The state of the British blogosphere compared the the apparently more vibrant one across the Atlantic is back on the agenda. On the Observer blog, Rafael Behr muses:

There aren’t all that many blogs in the UK, probably around 900,000, around a tenth as many as there are in the US. (Accurate numbers are hard to get.) So inevitably the anglophone internet has evolved a culture that is predominantly American. For those of us who admire much about American culture this is no bad thing. Libertarianism, unpretentiousness, heart-on-sleeve candidness, individualism are all part of the blogosphere DNA inherited from its US conception.

But there are also features of the US political landscape that have conditioned the way debate unfolds on blogs: the extraordinary divisions opened up by George Bush’s election, the confrontational relationship between the media establishment and the conservative heartland, the White House’s successful bullying of newspapers that has left a gap in the market for uncompromising anti-government comment, the mobilisation of post-9/11 national solidarity to paint political dissent as unpatriotic. These are factors that have informed the whole tone of political blogging, making it aggressive and dogmatically anti-media.

Some of those factors are reflected in the UK. The divisions over Iraq, for example. But not all of them. British culture meanwhile is traditionally hostile to zealotry, wary of dogma and inclined to prick earnest polemic with humour. Which means that the conversation between and on British blogs could evolve in different direction. One that is, for want of a better word, more polite.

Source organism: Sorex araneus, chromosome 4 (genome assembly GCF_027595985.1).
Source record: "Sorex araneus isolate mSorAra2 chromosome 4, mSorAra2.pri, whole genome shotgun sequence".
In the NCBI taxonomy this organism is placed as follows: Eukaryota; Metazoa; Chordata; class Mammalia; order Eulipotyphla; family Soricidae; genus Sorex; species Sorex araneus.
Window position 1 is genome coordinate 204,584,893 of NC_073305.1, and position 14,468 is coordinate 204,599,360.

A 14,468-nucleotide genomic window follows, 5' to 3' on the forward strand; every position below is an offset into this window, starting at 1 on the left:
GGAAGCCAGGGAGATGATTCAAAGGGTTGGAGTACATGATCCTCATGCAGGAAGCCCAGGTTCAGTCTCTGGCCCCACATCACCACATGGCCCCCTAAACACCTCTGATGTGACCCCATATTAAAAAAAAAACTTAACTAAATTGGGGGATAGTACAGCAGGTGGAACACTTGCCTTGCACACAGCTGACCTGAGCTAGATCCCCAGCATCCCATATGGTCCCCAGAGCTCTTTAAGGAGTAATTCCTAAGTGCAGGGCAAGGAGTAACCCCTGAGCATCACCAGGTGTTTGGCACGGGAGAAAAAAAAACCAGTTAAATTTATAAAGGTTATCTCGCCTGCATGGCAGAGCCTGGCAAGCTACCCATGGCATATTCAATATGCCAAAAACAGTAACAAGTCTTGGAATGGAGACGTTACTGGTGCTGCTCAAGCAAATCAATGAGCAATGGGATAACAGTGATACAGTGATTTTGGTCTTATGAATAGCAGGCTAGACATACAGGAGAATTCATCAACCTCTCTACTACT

Although I have no idea where the 900,000 figure comes from, I also believe the vast scale of political blogging in the United States when compared with Britain is largely due to specific political conditions in the United States.

The debate about the health of political blogging in Britian has been a recurring theme in the British political blogosphere for a long time now. But other thematic areas in the British blogosphere are having similar discussions. A commenter in the Observer blog points out a discussion on new media blog Broadband Stars about Britain’s Missing Bloggers in that field. That post was trigged by conversation between Gaping Void and Alistair Shrimpton of Six Apart UK about how far British bloggers are behind the Americans.

So perhaps the relatively small-scale nature of British political blogging can’t just be explained away by pointing to differences in the political cultures of the United States and Britain.